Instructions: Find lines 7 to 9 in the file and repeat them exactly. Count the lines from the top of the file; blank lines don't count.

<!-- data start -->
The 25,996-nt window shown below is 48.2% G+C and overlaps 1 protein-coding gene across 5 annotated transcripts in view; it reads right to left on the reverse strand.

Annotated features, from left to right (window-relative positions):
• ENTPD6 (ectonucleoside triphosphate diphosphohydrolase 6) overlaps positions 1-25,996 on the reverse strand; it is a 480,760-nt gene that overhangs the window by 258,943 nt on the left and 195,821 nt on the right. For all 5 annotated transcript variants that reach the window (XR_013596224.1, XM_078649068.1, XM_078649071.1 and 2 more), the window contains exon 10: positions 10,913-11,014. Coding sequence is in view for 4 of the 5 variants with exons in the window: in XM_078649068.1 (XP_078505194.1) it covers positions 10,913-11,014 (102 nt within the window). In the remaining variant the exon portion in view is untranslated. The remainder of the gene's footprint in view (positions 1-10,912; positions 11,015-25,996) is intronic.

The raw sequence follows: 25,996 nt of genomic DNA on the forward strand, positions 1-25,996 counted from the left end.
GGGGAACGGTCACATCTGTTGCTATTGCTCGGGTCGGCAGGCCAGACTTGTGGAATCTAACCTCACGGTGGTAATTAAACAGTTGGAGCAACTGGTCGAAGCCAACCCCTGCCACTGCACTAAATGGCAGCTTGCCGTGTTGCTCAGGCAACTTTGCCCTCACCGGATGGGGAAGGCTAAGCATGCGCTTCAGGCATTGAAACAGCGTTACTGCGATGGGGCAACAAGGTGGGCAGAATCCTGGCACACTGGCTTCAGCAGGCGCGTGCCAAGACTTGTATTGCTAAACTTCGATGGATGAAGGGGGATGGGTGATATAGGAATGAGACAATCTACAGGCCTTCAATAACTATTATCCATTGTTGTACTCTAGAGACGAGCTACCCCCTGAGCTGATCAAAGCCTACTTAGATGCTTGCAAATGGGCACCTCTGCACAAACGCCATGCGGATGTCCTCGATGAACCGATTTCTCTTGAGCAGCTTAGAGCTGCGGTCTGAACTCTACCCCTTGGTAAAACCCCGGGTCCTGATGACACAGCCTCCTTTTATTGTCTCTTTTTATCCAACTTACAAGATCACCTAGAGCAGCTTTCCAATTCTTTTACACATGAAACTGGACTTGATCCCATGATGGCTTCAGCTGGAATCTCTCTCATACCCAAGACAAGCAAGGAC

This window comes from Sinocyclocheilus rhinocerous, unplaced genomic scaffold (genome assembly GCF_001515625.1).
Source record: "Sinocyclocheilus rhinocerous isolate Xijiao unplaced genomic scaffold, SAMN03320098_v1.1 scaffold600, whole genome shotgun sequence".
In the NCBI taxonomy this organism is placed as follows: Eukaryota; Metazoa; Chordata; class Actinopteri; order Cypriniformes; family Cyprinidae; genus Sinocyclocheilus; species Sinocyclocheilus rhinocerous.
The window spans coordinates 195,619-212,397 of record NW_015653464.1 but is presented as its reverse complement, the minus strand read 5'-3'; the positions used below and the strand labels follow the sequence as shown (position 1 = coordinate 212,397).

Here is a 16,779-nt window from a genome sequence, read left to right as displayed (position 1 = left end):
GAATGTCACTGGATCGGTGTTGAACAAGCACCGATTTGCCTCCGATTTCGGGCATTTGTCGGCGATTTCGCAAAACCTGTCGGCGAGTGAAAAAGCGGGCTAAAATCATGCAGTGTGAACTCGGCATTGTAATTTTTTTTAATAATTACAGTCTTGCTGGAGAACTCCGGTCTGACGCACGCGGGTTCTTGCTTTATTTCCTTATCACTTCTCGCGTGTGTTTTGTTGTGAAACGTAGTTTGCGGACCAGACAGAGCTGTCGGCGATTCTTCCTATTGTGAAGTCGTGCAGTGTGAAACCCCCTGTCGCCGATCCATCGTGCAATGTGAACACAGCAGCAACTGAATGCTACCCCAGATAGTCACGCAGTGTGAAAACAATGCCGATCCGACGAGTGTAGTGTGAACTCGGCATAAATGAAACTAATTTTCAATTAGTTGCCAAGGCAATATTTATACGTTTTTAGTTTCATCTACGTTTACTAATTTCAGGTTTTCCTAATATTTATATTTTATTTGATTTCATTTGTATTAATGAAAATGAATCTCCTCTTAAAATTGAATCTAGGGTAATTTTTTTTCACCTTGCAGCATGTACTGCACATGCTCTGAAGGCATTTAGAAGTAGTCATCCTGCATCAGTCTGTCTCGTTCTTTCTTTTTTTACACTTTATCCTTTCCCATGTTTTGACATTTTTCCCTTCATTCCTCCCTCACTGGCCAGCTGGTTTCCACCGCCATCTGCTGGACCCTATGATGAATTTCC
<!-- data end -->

Source record: "Sinocyclocheilus rhinocerous isolate Xijiao unplaced genomic scaffold, SAMN03320098_v1.1 scaffold600, whole genome shotgun sequence".
In the NCBI taxonomy this organism is placed as follows: Eukaryota; Metazoa; Chordata; class Actinopteri; order Cypriniformes; family Cyprinidae; genus Sinocyclocheilus; species Sinocyclocheilus rhinocerous.
The window spans coordinates 195,619-212,397 of record NW_015653464.1 but is presented as its reverse complement, the minus strand read 5'-3'; the positions used below and the strand labels follow the sequence as shown (position 1 = coordinate 212,397).